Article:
Martin Scorsese Presents:

The Blues: Piano Blues

A Clint Eastwood Film


"The blues has always been part of my musical life

 and the piano has a special place, beginning when

my mother brought home all of Fats Waller's

records. Also, the music has always played a part

in my movies. A piano blues documentary gives

me a chance to make a film that is more directly

connected to the subject of the music than the

features that I have been doing throughout my


Director Clint Eastwood















Directed by Clint Eastwood

Director — and piano player — Clint Eastwood (Play Misty for Me, Bird, Unforgiven) explores his life-long

passion for piano blues, using a

 treasure trove of rare historical foot-

age in addition to interviews and performances by such living legends

as Pinetop Perkins and Jay McShann,

as well as Dave Brubeck and Marcia


Dr. John, Clint and Bruce

visit website and buy this DVD and

find a huge selection of music

and historic treasures...





Fats Domino came to the plains of the Grand Tetons in Wyoming when we were making Any Which Way You Can. He started playing one of his songs, "I Want to Walk You Home," on a grand piano. All of a sudden everyone stopped and looked over the side

of the hill and there were about ten elk. They were all standing there with their heads tilted to where the sounds were coming from — as soon as Fats stopped playing, they left. They were fascinated. Everybody likes the blues.

Directed by:  Clint Eastwood

Produced by:  Clint Eastwood, Bruce Ricker

Director of Photography:  Vic Losick

Edited by:  Joel Cox, Gary Roach

Additional Photography:  Stephen Campanelli,

Ronald Kienhuis

Associate Producers:  Salimah El-Amin, Agnes Chu

Featured Performers:  Marcia Ball, Pinetop Perkins,

Dave Brubeck, Jay McShann, Ray Charles, Dr. John


  • Jimmy Yancey – How Long Blues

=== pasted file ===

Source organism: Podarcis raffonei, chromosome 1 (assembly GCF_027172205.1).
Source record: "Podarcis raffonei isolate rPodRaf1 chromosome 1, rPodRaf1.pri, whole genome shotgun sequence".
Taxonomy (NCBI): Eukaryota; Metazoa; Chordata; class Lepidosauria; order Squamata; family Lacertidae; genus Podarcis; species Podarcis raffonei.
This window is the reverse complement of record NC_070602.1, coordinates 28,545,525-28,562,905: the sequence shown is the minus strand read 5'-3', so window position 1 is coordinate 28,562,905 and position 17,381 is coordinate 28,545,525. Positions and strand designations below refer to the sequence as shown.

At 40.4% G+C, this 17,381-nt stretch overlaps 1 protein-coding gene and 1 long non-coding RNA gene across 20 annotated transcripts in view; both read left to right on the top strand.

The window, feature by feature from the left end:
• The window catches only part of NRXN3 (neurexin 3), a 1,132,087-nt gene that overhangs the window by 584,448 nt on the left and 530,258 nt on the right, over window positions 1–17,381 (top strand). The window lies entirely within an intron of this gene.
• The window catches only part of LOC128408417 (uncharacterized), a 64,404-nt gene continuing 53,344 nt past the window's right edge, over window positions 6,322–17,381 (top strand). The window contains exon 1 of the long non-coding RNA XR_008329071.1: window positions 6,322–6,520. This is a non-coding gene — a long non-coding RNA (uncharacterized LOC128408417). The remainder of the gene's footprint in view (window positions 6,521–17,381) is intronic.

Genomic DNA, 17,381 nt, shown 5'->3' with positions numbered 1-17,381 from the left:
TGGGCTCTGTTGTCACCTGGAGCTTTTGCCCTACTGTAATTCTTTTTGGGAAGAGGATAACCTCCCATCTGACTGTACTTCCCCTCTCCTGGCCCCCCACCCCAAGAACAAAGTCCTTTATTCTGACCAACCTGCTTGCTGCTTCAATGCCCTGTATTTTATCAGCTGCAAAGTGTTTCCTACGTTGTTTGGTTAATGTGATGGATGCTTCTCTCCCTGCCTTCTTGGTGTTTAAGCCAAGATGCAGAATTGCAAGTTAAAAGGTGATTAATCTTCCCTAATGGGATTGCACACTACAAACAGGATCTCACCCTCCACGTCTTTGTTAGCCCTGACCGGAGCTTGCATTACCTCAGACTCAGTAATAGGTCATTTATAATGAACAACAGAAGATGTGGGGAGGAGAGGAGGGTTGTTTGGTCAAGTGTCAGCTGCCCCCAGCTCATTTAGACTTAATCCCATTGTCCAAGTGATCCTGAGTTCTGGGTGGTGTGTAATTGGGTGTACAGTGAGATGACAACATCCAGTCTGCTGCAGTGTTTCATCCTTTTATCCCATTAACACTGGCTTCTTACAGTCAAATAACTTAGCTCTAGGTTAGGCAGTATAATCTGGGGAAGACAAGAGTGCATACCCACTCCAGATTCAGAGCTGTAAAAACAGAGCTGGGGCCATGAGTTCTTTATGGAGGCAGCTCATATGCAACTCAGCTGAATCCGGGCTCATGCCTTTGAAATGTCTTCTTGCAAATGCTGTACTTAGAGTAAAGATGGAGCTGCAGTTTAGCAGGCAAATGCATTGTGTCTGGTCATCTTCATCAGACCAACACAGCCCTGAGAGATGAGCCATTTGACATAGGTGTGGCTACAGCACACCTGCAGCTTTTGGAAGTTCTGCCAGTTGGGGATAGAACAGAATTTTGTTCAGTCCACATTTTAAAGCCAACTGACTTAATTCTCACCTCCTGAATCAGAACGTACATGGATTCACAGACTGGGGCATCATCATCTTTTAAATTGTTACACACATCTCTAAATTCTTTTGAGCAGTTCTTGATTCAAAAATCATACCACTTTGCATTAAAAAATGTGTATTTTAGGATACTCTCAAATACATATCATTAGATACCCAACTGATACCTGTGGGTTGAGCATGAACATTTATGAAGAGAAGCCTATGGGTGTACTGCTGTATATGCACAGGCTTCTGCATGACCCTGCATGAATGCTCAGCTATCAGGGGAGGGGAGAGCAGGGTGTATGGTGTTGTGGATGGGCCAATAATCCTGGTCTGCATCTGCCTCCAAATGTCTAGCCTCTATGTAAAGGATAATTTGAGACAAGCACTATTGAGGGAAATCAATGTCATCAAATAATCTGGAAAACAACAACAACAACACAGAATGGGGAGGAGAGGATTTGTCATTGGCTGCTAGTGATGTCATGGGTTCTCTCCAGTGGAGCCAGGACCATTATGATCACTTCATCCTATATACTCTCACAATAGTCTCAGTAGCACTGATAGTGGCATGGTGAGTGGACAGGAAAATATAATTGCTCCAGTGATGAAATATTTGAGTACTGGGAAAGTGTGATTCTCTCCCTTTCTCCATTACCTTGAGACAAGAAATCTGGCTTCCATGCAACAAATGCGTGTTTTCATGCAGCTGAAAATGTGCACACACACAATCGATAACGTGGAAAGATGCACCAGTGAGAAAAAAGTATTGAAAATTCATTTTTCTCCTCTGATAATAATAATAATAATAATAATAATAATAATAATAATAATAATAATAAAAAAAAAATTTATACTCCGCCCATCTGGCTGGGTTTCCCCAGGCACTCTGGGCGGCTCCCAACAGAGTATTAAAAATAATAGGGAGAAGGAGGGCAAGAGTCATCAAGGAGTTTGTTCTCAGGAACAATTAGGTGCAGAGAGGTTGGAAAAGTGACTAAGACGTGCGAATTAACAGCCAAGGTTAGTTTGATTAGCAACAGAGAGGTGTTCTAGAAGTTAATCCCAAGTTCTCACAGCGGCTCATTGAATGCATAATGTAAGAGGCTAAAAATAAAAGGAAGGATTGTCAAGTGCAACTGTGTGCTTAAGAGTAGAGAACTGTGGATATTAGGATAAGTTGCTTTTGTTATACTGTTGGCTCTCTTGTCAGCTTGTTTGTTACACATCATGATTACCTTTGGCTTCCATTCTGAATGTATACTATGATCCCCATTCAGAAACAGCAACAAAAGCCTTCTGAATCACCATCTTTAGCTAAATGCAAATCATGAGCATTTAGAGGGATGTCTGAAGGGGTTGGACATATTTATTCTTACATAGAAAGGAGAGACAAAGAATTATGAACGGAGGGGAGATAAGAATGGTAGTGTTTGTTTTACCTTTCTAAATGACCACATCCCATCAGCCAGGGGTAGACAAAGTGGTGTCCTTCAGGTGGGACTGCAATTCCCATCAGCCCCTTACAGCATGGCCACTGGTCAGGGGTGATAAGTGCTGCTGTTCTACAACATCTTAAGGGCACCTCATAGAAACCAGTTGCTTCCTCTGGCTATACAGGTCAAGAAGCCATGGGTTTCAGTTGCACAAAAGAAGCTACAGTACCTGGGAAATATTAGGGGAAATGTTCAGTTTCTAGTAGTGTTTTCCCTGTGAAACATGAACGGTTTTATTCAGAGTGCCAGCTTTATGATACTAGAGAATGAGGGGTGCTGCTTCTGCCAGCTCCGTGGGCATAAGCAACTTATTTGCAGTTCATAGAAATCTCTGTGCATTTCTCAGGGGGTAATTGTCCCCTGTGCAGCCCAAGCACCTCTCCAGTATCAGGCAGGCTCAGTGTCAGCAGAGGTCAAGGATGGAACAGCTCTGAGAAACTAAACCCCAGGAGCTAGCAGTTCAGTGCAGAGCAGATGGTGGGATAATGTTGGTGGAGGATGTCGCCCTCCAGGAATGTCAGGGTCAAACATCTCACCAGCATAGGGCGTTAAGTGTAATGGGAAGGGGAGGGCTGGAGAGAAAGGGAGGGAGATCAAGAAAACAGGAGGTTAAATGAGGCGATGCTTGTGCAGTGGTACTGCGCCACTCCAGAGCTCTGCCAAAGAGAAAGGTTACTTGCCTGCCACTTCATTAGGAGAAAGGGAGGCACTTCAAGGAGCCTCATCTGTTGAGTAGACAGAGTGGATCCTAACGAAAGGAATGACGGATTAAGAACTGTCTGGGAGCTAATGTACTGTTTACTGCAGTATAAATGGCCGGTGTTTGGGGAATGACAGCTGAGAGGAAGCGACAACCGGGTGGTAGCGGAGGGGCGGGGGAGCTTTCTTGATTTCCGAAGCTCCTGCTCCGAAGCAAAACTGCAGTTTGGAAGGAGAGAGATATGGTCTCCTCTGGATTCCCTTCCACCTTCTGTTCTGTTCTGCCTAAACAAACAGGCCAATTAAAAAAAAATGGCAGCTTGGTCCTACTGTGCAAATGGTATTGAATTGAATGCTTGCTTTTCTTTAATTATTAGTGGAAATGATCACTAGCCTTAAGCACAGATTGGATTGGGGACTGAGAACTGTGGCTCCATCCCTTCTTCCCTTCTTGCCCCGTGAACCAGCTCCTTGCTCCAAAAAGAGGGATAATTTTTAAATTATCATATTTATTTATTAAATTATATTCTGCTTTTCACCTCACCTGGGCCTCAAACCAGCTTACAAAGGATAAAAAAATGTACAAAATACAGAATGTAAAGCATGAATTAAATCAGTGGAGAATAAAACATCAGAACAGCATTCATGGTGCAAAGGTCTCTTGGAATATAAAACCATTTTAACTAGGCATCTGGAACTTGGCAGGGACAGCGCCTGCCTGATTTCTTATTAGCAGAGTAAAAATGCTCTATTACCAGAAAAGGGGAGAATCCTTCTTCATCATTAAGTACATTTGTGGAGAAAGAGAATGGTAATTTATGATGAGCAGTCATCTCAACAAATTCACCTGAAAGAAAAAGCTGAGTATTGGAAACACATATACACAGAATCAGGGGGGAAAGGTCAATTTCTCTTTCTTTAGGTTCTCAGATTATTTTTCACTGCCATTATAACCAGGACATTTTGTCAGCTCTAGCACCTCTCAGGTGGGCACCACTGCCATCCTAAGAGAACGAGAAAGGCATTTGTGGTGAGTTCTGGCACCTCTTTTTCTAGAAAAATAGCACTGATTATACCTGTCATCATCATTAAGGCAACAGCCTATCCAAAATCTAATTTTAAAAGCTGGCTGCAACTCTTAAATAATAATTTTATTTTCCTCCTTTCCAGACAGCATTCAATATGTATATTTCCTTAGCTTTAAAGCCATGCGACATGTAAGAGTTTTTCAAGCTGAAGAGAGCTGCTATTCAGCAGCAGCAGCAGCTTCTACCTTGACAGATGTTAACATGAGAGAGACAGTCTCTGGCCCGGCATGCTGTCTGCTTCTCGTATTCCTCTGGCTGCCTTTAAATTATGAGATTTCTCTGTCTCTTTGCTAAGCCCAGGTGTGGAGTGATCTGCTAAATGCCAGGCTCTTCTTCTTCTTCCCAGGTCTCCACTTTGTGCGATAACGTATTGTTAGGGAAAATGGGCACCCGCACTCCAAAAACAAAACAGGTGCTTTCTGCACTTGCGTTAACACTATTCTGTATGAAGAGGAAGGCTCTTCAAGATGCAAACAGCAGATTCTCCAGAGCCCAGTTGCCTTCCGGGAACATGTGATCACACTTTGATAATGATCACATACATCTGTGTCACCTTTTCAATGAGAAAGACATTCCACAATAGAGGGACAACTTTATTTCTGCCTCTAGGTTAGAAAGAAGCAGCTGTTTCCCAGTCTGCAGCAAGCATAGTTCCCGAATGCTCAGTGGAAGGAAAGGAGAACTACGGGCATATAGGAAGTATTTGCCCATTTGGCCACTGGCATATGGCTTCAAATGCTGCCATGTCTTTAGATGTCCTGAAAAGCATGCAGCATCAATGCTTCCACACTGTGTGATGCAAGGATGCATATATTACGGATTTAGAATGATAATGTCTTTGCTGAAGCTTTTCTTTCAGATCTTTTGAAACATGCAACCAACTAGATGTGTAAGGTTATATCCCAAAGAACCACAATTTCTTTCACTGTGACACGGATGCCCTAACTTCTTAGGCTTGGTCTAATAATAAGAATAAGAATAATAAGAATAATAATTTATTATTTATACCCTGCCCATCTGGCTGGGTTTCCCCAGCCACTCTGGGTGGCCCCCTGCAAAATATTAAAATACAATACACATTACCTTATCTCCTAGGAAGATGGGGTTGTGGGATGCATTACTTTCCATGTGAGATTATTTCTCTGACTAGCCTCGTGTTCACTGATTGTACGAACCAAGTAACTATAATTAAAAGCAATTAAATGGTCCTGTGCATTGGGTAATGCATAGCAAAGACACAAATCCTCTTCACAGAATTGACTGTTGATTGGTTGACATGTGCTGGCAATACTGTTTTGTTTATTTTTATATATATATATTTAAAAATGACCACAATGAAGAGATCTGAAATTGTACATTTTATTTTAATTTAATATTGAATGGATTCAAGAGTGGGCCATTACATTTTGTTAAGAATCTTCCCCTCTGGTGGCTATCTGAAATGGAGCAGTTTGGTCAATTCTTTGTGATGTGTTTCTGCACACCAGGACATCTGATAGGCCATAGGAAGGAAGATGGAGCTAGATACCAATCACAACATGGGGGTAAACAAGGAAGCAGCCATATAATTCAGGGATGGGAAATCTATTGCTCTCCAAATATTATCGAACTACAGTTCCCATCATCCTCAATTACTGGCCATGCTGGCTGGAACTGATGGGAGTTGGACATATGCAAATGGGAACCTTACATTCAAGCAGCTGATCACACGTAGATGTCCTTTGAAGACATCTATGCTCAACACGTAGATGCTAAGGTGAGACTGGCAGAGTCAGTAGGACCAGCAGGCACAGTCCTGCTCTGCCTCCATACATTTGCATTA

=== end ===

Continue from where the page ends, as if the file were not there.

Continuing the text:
• The Boogie Woogie Boys – Boogie Woogie Prayer Part 1
  • Count Basie & His band – How Long blues
  • Johnny Moore’s Three Blazers – Driftin’ Blues
  • Fats Domino – The Fat Man
  • Art Tatum - Tatum Pole Boogie
  • Professor Longhair – Tipitina
  • Ray Charles – What’d I Say, Parts 1& 2
  • Otis Splann – Good Morning Mr Blues
  • Duke Ellington, Chas. Mingus & Max RoachBackward Country Boy Blues
  • Thelonious Monk – Blue Monk
  • Big Joe Turner & Jay McShann – Piney Brown Blues
  • Jay McShann & Dave Brubeck – Mission Ranch Blues
  • Joe Turner – The Ladder
  • Dr John – Honey Dripper
  • Henry Townsend – World Full of People
  • Dr John – Big Chief
  • Joe Willie "Pinetop" Perkins & Marcia Ball – Carmel Blues
  • Dave Brubeck – Travellin’ Blues
  • Dr John, Pete Jolly & Henry Gray – How Long Blues
  • A life-long pianist, Clint Eastwood frequently has turned to jazz and blues recordings to craft the soundtracks for his films. In Piano Blues, he utilized a mixture of archival material and new footage in order to explore fully the relationship of his chosen instrument to the genre’s growth and development. Presented nearly in chronological order, the album’s 20 tracks cut a wide swath through the history of blues and jazz, covering a 65-year span of time that runs from a 1938 tune by the Boogie Woogie Boys to a pair of tracks featuring Dr. John that were captured just a few months ago.

    At first glance, the music showcased throughout Piano Blues may appear to paint the portrait with too broad a brush stroke, but upon further inspection, it proves to be a very carefully conceived collection. At the root of the set is Leroy Carr’s How Long Blues, which is featured in three extremely different interpretations: Jimmy Yancey’s sprightly solo rendition, Count Basie and His Orchestra’s easy-going swing arrangement, and a playful performance by a trio of pianists (Dr. John, Pete Jolly, and Henry Gray). Along the way, a few other well-chosen odds and ends — such as Art Tatum’s Tatum Pole Boogie and Johnny Moore’s Three Blazers’ Driftin’ Blues — are added in order to push the story along a straight line of thought. As a result, it’s a simple matter to hear from where artists like Fats Domino, Professor Longhair, Ray Charles, Duke Ellington, and Thelonious Monk came as well as how they incorporated their own ideas and influenced the next generation. In truth, one can’t ask much more from a compilation than to be as enjoyable and insightful as Piano Blues turns out to be.